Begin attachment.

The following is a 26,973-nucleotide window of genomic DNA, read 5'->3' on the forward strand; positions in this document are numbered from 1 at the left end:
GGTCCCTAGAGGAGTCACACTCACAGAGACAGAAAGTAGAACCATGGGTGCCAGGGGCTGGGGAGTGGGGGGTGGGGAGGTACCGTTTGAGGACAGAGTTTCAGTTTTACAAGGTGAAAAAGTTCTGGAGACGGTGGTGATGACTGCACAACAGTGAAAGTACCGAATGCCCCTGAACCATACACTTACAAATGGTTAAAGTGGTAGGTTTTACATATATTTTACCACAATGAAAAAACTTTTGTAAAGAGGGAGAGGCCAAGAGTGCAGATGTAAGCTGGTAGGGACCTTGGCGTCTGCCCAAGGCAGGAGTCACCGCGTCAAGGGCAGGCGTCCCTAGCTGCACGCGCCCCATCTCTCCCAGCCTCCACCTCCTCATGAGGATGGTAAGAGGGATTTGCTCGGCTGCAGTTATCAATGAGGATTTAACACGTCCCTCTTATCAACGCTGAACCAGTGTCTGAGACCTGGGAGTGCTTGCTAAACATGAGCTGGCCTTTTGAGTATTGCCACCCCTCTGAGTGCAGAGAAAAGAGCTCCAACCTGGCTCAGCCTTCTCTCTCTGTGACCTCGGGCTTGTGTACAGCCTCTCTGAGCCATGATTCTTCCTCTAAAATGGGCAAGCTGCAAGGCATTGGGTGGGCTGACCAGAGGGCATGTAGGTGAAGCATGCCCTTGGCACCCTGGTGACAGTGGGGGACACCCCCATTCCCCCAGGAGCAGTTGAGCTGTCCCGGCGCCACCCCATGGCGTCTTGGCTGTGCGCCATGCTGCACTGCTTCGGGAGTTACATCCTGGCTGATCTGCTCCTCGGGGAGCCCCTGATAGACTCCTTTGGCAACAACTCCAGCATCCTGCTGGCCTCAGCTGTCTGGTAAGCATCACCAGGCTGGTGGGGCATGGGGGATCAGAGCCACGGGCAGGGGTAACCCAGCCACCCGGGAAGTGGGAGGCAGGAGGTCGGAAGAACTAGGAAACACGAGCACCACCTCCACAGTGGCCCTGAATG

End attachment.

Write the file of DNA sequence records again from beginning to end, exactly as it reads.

The following is a 26,973-nucleotide window of genomic DNA, read 5'->3' on the forward strand; positions in this document are numbered from 1 at the left end:
GGTCCCTAGAGGAGTCACACTCACAGAGACAGAAAGTAGAACCATGGGTGCCAGGGGCTGGGGAGTGGGGGGTGGGGAGGTACCGTTTGAGGACAGAGTTTCAGTTTTACAAGGTGAAAAAGTTCTGGAGACGGTGGTGATGACTGCACAACAGTGAAAGTACCGAATGCCCCTGAACCATACACTTACAAATGGTTAAAGTGGTAGGTTTTACATATATTTTACCACAATGAAAAAACTTTTGTAAAGAGGGAGAGGCCAAGAGTGCAGATGTAAGCTGGTAGGGACCTTGGCGTCTGCCCAAGGCAGGAGTCACCGCGTCAAGGGCAGGCGTCCCTAGCTGCACGCGCCCCATCTCTCCCAGCCTCCACCTCCTCATGAGGATGGTAAGAGGGATTTGCTCGGCTGCAGTTATCAATGAGGATTTAACACGTCCCTCTTATCAACGCTGAACCAGTGTCTGAGACCTGGGAGTGCTTGCTAAACATGAGCTGGCCTTTTGAGTATTGCCACCCCTCTGAGTGCAGAGAAAAGAGCTCCAACCTGGCTCAGCCTTCTCTCTCTGTGACCTCGGGCTTGTGTACAGCCTCTCTGAGCCATGATTCTTCCTCTAAAATGGGCAAGCTGCAAGGCATTGGGTGGGCTGACCAGAGGGCATGTAGGTGAAGCATGCCCTTGGCACCCTGGTGACAGTGGGGGACACCCCCATTCCCCCAGGAGCAGTTGAGCTGTCCCGGCGCCACCCCATGGCGTCTTGGCTGTGCGCCATGCTGCACTGCTTCGGGAGTTACATCCTGGCTGATCTGCTCCTCGGGGAGCCCCTGATAGACTCCTTTGGCAACAACTCCAGCATCCTGCTGGCCTCAGCTGTCTGGTAAGCATCACCAGGCTGGTGGGGCATGGGGGATCAGAGCCACGGGCAGGGGTAACCCAGCCACCCGGGAAGTGGGAGGCAGGAGGTCGGAAGAACTAGGAAACACGAGCACCACCTCCACAGTGGCCCTGAATG